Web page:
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On April 28, 2020, Dr. Jacob Olupona of Harvard University presented the GTU's Annual Surjit Singh Lecture in Comparative Religious Thought. Dr. Olupona's lecture is titled “Rethinking the Study of African Indigenous Religion in the 21st Century."
This lecture considers the study of African indigenous religions in the academy today. In response to often diffuse, misrepresented, and misplaced ideas on what African indigenous religions are, this lecture reconceptualizes African indigenous religions in the contemporary moment. Interrogating African religious performances, how their contexts shape them, and how the academy studies them, the lecture reframes and repositions pedagogical and methodological approaches for the study of African indigenous religions via a comparative lens. The lecture advocates for scholarly engagement that contemplates the complexity and diversity of African religions, and explores the future of African religious traditions in the 21st century. Additionally, it asserts the use of suitable frameworks able to address issues particular to the contexts these religions are in and encourages dedicated scholarship attentive to the vital and unique character of these religions, their practitioners and devotees both on the African continent and in the African diaspora.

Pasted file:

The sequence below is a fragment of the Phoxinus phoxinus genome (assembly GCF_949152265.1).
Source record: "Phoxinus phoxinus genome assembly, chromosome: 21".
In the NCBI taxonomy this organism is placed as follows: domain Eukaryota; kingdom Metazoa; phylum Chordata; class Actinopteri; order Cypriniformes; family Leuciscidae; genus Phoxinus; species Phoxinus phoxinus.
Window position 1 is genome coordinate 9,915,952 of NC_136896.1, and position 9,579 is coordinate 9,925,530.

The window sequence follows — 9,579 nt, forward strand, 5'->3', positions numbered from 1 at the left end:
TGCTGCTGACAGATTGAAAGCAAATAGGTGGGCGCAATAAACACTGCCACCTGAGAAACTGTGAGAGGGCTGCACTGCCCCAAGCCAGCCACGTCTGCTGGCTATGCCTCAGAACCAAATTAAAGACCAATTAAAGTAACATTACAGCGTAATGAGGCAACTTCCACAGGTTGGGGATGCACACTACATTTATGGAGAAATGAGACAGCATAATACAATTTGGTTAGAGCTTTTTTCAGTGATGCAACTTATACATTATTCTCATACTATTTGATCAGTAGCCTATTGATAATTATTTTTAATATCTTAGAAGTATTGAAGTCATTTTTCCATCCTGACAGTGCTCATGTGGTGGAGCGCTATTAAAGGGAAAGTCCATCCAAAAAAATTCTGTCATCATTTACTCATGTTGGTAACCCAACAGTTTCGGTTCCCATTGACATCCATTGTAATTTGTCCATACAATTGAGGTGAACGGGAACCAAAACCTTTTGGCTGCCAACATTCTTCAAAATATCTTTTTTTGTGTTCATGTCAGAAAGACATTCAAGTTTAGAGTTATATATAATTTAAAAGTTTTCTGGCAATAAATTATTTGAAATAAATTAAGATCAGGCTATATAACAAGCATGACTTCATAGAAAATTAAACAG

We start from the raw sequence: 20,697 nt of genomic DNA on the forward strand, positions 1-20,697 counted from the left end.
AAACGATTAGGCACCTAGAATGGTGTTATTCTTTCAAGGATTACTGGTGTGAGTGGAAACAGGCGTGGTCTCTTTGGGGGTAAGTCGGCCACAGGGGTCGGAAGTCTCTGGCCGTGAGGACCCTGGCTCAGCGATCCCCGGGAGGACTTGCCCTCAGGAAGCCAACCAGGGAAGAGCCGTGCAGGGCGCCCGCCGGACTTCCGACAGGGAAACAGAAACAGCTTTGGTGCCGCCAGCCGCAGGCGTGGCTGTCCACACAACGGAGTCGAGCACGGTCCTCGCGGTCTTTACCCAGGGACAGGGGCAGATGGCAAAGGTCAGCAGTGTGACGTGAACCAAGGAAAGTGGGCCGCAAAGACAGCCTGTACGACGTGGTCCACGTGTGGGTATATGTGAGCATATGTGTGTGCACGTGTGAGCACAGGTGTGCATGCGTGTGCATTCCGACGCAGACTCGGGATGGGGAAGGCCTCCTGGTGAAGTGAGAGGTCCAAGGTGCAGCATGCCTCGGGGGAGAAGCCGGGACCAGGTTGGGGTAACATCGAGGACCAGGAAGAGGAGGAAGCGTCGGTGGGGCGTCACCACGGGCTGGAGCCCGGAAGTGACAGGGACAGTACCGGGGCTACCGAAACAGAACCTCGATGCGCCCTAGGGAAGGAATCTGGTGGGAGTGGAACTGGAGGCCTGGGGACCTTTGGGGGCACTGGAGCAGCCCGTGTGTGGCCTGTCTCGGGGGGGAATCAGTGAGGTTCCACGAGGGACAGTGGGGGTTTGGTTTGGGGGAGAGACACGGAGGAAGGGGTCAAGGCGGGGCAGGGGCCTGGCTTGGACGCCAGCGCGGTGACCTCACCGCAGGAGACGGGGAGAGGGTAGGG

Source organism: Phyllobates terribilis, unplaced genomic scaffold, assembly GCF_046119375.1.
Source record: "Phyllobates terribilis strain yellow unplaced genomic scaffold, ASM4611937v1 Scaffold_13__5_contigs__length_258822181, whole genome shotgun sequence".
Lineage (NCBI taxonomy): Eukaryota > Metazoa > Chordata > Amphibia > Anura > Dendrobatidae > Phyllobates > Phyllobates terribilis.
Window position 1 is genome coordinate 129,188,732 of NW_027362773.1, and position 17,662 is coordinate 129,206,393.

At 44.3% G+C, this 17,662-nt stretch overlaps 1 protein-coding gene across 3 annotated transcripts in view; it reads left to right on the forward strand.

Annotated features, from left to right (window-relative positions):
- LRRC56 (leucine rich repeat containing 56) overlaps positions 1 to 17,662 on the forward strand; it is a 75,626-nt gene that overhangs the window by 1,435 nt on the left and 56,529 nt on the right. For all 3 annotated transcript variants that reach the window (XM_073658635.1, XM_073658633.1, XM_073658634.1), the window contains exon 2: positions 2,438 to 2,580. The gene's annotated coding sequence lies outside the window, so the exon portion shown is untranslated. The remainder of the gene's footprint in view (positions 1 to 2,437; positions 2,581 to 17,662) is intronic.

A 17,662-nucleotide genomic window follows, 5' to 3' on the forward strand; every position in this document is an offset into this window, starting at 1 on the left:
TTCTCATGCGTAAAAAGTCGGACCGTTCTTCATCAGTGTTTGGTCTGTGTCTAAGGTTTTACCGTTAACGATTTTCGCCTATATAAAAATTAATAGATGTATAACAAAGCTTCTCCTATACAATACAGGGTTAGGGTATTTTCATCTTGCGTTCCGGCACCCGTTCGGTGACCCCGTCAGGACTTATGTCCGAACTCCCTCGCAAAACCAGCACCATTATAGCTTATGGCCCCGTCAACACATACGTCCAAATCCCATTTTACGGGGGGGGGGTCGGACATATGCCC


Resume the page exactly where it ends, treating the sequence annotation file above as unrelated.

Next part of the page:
Dr. Jacob K. Olupona is a noted scholar of indigenous African religions, who has served on the Faculty of Divinity and Faculty of Arts and Sciences at Harvard University since 2006. His current research focuses on the religious practices of the estimated one million Africans who have emigrated to the United States over the last 40 years, examining in particular several populations that remain relatively invisible in the American religious landscape: "reverse missionaries" who have come to the United States to establish churches, African Pentecostals in American congregations, American branches of independent African churches, and indigenous African religious communities in the United States. His earlier research ranged across African spirituality and ritual practices, spirit possession, Pentecostalism, Yoruba festivals, animal symbolism, icons, phenomenology, and religious pluralism in Africa and the Americas.
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